London has a long history of Hungarian educators, lecturers and teachers living in the city. It should come as no surprise that the first ever English-Hungarian dictionary was published by no other than Zsigmond Wékey who worked for Lajos Kossuth, an important figurehead of the Revolution and War of Independence. Kossuth also happened to live in London for seven years, at the same time when the dictionary was first published in 1852.
As early as the 17th Century, Hungarian teachers have been in demand in the United Kingdom. Their knowledge of Latin made them some of the most respectable and recognised lecturers in the country. But they excelled at other subjects, such as chemistry, where János Bánffyhunyadi stood out, teaching at Gresham College and also being the first ever recorded Hungarian to have settled in London.
Another recognised lecturer and writer who made a living in London by teaching Latin was Márton Szepsi Csombor, who was also the author of the first Hungarian travel book, Europica Varietas.
Today’s Hungarian Writers
On a more contemporary note, authors such as László Krasznahorkai are making it big in English-speaking countries. It is his translator, actually, who describes his prose as a ‘slow lava flow of narrative’. Hungarian-British poet George Szirtes is the one translating Krasznahorkai’s work into English for the United Kingdom. Although his narrative is slow and somewhat heavy, he has managed to develop a cult following for his Kafkian take on existence which can bring nothing but discomfort to the reader.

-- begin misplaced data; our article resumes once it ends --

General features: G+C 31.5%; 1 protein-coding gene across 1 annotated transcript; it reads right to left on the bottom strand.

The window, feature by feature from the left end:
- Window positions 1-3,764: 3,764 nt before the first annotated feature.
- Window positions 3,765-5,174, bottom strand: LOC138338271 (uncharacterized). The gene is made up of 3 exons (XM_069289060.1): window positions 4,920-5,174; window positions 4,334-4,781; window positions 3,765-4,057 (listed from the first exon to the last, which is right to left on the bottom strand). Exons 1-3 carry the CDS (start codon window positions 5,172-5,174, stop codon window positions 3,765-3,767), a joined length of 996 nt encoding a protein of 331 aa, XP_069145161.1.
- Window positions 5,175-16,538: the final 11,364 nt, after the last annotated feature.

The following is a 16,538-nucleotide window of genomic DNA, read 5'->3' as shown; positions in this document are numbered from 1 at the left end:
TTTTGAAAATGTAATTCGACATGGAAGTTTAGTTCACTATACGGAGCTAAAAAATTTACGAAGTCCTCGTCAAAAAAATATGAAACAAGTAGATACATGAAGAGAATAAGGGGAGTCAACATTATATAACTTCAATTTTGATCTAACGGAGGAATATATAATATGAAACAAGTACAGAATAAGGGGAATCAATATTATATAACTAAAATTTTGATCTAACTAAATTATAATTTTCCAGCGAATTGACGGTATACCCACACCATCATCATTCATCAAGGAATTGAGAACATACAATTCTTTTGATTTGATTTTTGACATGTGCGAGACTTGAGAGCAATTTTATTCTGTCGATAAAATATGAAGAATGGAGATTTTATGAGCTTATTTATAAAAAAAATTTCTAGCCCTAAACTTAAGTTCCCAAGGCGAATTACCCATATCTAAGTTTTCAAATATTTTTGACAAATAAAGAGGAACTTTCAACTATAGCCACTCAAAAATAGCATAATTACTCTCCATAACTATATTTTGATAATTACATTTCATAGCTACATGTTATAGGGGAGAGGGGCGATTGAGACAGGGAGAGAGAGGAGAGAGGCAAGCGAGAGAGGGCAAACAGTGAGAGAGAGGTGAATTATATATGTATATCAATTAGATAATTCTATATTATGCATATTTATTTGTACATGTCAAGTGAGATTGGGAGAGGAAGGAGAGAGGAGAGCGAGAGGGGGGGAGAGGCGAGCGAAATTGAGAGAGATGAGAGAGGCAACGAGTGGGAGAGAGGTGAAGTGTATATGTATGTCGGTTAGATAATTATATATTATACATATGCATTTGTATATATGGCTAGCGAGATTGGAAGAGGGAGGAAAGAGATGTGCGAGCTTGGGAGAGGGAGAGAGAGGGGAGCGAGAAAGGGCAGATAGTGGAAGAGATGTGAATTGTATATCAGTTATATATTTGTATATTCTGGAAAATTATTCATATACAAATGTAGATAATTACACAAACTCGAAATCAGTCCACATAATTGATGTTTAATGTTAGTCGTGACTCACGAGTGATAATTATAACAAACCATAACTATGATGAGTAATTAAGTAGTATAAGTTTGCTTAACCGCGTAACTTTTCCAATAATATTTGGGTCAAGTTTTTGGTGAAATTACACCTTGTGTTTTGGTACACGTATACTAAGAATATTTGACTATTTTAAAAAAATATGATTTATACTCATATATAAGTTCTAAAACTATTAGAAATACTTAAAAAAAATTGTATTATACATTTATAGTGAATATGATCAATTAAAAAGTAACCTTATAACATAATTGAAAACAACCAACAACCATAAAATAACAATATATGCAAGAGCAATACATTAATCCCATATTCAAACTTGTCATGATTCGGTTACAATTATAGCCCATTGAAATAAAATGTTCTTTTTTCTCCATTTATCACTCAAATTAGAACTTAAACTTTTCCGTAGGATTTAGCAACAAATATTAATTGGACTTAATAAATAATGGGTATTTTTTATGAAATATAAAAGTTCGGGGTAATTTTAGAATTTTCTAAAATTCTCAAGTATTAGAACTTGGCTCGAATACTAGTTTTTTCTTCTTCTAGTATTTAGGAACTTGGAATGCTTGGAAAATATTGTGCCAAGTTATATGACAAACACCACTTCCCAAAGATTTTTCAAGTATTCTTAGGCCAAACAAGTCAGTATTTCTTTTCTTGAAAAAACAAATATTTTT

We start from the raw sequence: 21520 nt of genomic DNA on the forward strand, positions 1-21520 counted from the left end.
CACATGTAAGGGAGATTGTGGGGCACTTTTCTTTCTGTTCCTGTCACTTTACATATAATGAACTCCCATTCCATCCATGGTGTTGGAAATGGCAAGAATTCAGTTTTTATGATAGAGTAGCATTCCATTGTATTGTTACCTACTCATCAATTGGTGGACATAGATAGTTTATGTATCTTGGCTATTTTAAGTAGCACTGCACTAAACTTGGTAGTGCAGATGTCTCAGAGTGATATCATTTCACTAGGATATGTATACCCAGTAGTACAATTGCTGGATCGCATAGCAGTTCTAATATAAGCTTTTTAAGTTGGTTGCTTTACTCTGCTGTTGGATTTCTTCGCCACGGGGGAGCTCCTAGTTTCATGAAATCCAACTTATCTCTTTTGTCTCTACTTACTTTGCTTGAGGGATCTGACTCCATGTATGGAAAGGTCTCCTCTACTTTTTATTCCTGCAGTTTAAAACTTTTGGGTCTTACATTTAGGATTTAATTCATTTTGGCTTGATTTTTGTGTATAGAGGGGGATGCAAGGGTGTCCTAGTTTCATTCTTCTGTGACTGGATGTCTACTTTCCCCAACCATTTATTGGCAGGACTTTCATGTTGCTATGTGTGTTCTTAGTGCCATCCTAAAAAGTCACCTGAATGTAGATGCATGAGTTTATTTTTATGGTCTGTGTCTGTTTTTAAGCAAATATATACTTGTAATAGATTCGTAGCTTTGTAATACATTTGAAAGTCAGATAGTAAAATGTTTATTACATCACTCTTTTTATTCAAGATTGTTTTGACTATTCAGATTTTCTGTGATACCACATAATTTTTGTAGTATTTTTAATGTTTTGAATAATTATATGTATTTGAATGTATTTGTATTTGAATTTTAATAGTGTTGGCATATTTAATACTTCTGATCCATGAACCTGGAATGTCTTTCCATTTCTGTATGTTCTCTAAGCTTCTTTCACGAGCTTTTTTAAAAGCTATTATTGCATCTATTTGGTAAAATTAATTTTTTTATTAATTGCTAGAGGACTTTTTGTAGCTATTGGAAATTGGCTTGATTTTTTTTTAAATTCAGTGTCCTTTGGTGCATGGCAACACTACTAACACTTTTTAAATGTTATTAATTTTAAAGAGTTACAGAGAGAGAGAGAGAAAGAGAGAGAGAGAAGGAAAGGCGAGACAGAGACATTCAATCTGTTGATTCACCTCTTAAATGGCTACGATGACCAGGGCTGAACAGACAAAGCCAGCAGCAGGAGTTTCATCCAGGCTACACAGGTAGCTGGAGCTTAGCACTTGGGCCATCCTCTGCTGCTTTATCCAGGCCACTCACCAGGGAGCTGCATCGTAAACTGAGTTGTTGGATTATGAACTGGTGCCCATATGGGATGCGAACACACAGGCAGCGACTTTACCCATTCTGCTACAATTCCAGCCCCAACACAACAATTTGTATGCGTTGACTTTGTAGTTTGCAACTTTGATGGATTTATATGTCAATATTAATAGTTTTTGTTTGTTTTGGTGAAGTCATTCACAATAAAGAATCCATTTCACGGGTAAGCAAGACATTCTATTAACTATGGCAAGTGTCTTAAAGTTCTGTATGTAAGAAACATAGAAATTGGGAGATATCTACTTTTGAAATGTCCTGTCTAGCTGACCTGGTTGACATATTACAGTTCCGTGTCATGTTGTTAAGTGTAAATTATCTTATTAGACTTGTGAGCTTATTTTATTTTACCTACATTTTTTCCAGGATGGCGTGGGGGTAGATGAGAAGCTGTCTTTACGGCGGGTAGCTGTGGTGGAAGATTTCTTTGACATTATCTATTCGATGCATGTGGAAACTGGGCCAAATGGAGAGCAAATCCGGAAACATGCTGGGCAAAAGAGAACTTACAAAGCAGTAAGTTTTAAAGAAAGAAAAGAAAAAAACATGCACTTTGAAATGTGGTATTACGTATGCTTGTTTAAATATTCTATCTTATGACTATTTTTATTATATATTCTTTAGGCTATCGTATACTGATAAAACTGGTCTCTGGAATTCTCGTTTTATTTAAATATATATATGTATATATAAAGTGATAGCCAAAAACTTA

Of notable mention is Imre Kerstész, who has been the only Hungarian person to win the Nobel Prize for Literature. A survivor of the Holocaust, his work focused mainly on the devastation of the Jewish people in Europe during the World Wars and as an aftermath of them. He passed away at age 86 in March of 2016
Many Hungarian authors have called London home and have used it as a source of inspiration for their works. Arthur Koestler was a British-Hungarian writer who published a handful of fiction, non-fiction, autobiographical, and drama works throughout his life. George Mikes was another successful Hungarian-born British writer whose humour made him stand out amongst fellow authors. His most notable work, which has been published in English numerous times, was How to be an Alien. Another famous playwright was Emma Orczy who only took up writing to help her husband make money. In 1903 the Orczy’s wrote The Scarlet Pimpernel for theater, while she also tried to move around it in novel form. It eventually got picked up at the West End and became a popular play - which pushed the novel - and has since been adapted and replayed several times around the world.